Extremely dry weather has come at the tail end of a summer that seems like it will never end, resulting in browning lawns, higher-than-normal water demand and a drought watch enacted last week for the city of Auburn by the Auburn Water Works Board.
"We have a drought management plan, and according to our drought management tool the lake level at Lake Ogletree has dipped into the range where it’s appropriate for us to declare a phase one drought," said Eric Carson, director of Auburn Resource Management Department, who added that the long-range weather forecast and unusually high demand also factored in to the decision to declare a drought watch.
"I don’t think we’ve had any rain since Sept. 1 really to speak of," he said. "You can look two weeks out and there’s nothing on the horizon, any significant relief coming. So that’s what prompted us to do the phase one.
"Honestly, if conditions don’t improve in the next week or so, we’ll probably take a hard look at implementing a phase two drought, which would be mandatory restrictions, just to be safe."
The water level at Lake Ogletree, the city of Auburn's main water source, is down about 10 feet from full pool right now. Full pool is 486.5 feet, and the level currently sits at about 476 feet.
Demand has also spiked in recent weeks. In September 2018, water demand was 8.7 million gallons a day. So far this month, demand is averaging 9.8 million gallons a day, although in the last week or so the average has climbed to 10.6 million gallons daily.
"We just want to be smart and ask our customers to please try to help us out and be smart with their water and maybe cut back on irrigation a little bit," said Carson. "If people continue to irrigate like they have been and don’t cut back and it stays in the mid-90s like they’ve projected and there’s no rain, conditions will worsen."
The city has asked Water Works customers to take a number of voluntary steps to curb demand:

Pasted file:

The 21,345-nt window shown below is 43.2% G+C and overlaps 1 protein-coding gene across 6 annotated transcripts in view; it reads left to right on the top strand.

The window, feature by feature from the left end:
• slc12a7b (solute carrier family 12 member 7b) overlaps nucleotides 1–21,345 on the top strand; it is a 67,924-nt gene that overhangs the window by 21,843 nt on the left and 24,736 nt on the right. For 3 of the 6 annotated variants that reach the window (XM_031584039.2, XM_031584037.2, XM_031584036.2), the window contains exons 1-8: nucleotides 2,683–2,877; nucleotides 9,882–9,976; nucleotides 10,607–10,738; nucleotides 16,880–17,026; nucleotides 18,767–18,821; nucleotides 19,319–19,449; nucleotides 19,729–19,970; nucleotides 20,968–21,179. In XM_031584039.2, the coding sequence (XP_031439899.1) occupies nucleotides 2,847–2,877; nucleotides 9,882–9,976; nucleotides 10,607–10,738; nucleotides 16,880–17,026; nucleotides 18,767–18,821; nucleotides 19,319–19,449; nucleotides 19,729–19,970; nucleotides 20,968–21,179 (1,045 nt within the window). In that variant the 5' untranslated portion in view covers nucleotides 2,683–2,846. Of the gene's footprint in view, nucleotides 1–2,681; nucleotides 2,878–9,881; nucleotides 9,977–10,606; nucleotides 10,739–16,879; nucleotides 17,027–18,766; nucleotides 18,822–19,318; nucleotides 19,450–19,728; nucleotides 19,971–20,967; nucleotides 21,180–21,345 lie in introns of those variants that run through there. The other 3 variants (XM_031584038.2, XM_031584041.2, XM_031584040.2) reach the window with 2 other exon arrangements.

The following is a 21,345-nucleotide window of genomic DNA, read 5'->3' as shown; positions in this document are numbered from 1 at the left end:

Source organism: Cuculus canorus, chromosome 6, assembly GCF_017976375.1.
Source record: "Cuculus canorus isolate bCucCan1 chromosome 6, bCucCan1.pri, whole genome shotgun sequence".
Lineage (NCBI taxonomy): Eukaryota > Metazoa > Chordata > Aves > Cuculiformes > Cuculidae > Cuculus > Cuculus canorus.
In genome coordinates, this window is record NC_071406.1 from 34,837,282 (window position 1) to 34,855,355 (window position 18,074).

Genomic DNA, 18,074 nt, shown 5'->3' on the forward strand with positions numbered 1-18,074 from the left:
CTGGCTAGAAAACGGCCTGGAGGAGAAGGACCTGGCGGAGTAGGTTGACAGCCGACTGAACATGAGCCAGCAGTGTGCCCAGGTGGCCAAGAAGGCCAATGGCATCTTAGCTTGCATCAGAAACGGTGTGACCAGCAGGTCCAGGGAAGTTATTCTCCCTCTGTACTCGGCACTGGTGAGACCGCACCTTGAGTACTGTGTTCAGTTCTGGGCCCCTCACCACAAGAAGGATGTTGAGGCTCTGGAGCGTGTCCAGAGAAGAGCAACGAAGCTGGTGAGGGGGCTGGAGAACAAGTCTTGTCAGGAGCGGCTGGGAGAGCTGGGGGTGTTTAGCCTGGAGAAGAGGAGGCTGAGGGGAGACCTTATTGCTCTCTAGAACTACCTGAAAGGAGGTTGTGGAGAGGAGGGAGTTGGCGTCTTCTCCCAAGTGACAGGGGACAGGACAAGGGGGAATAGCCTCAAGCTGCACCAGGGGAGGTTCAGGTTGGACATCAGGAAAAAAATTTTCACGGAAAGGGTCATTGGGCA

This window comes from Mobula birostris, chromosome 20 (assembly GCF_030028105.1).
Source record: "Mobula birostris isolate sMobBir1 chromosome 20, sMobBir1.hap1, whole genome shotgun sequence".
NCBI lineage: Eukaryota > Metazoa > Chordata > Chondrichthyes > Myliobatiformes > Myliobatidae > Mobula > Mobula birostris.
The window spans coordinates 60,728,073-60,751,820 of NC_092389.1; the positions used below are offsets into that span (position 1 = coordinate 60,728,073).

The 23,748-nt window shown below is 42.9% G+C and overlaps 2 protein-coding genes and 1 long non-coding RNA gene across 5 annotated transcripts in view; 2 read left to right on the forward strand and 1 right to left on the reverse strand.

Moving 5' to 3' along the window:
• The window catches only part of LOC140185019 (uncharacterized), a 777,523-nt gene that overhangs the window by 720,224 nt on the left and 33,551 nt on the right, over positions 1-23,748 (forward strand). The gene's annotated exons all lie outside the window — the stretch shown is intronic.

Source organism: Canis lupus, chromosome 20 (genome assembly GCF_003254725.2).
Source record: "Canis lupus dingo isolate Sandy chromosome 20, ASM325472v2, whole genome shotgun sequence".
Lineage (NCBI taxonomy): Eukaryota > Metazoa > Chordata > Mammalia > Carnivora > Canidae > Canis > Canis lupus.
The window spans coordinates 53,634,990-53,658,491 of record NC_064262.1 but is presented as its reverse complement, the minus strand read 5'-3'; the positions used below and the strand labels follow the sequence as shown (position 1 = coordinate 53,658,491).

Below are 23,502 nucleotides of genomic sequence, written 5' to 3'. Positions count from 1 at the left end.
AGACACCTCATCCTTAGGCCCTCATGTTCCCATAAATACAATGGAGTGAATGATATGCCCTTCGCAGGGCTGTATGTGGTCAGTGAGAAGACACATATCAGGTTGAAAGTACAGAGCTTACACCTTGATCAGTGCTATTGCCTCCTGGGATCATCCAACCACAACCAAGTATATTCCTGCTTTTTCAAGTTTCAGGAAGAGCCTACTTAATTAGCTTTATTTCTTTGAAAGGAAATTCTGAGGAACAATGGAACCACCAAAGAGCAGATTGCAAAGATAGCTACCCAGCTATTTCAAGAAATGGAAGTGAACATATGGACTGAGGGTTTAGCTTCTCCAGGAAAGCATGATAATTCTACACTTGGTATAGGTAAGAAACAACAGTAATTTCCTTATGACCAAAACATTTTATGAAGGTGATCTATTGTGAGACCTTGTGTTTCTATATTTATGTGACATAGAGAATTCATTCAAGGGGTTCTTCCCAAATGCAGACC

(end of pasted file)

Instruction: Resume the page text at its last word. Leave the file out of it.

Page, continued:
• Water lawns and gardens after 8 p.m. and before 8 a.m.
• Check sprinkler heads and adjust them as needed to keep water on your lawn, trees and shrubs and to keep water off of the street, driveway and sidewalk.
• Check your sprinkler system for leaks and make repairs in a timely manner to minimize water losses.
• Do not leave manual sprinklers or running hoses unattended. If watering manually, use a timer to remind you to turn off the water.
• Eliminate washing houses or paved surfaces unless for public health or safety reasons.
• Take shorter showers.
• Do not let the water run while brushing your teeth, washing your face or washing dishes by hand.
• Only run full loads of laundry or dishes.
Carson added that he also recommends customers limit their lawn irrigation to one good session a week.
"Right now, they’re doing it three times a week. I think if they could cut it back to once a week, that would be great," he said. "We just need a break in the weather and a little help from people conserving water.
"We’re not in any trouble of running out of water, but we’re trying to be preventative because we can’t predict the weather."
Carson added that the situation highlights the need for the city's new water well to come online. Once operational, the well could provide the city an additional 4 million gallons of water a day.
Building construction has started at the site of the well, while the pipeline project will likely go out to bid next month, with construction projected to last from January to August 2020.
"Can’t stress the importance of getting that project done and hopefully by this time next year it’ll be online and we won’t have to worry about this for the foreseeable future," said Carson.
For any additional information, contact the Water Resource Management Department at 501-3060 or by email at firstname.lastname@example.org.